Mille et Une Nuit by Denis Nolet
Denis Nolet was born in Quebec in 1964. Beginning his study of art at the age of nine, Nolet was able to experiment with various styles of painting early on, finding his own unique genre in a fusion of his influences and establishing himself as an artist by the time he was only twenty.
Preferring moonlight to sunlight, Nolet paints scenes saturated with the romance of the night. With a brushstroke suggestive of Seurat and a palate of infinite hues, Nolet creates a mirage of his medium wherein he seems to transform the oil paint into soft, smooth, cloth. The finished painting almost appears as if it were dyed rather than painted. This illusion of a delicate fabric in place of canvas makes Nolet’s work all the more sentimental. It is only upon closer inspection of the work that brushstrokes become visible and the piece can be more certainly deciphered as an oil painting.
As the properties of earth and sky become blurred, the wet pavement reflects the architecture, figures, street lamps, trees, flower vases, and other objects of beauty included in the work that make Nolet’s compositions picture perfect. The discernment between the planes of space is distinguished by color saturation. Shadows on the lower half of the picture plane become just as important as the intended three-dimensional objects themselves.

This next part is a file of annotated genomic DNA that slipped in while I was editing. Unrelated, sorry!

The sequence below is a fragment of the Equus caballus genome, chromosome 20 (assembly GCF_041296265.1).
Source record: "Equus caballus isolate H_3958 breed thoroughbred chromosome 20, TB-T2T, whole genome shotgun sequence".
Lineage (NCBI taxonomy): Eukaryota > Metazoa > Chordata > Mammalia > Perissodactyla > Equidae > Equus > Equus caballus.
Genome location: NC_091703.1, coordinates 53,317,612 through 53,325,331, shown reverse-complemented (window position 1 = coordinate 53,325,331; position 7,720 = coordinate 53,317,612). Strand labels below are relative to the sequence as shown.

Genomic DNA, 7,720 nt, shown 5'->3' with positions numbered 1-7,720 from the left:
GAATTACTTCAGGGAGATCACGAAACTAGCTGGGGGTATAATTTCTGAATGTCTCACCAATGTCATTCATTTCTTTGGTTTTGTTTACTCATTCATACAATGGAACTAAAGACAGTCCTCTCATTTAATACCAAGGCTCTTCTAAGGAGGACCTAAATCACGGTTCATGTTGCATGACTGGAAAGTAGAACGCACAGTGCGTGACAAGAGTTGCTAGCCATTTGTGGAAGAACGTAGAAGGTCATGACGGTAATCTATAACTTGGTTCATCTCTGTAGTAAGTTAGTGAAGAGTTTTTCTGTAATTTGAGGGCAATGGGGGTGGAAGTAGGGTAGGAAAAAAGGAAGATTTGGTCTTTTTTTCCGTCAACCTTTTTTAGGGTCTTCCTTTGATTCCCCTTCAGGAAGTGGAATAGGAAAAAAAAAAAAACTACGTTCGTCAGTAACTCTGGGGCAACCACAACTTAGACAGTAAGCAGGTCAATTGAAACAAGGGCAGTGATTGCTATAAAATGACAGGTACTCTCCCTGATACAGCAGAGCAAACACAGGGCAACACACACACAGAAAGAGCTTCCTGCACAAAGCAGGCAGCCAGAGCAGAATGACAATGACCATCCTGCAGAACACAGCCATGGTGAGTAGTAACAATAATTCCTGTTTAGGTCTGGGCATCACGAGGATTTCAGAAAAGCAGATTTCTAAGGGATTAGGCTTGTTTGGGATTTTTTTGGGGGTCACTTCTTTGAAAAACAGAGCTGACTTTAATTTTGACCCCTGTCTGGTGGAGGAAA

These muted reflections divide the canvas, giving the final work a balance that is so cinematic one may be reminded of a 1950’s film or a life-like animation from a Disney movie. In other instances, Nolet’s work bears resemblance to an analytical architectural drawing, pushing and pulling negative space with complementary or analogous colors, occupying planes of light and shadow, while portraying his figures like an elaborate trophy awarded for ballroom dancing or a scene from “Moulin Rouge“.
While keeping the paintings somewhat ambiguous with anonymous silhouettes and mysterious, yet familiar, locations the viewer is easily carried away into Nolet’s idyllic world. Despite his varying compositions, all of Nolet’s work contains a common theme of universal romanticized urbanism. Whether the picture reveals a couple dancing on a rooftop or embracing in a misty evening beneath the street lights in the quaint streets of an idealized French-flavored city, Nolet’s paintings exude the exhilaration present in any moment containing passion. Amid a crowd, or alone on a balcony, Nolet’s couples draw the viewer in, encouraging the onlooker to dream of what was, what is, or what could be, love.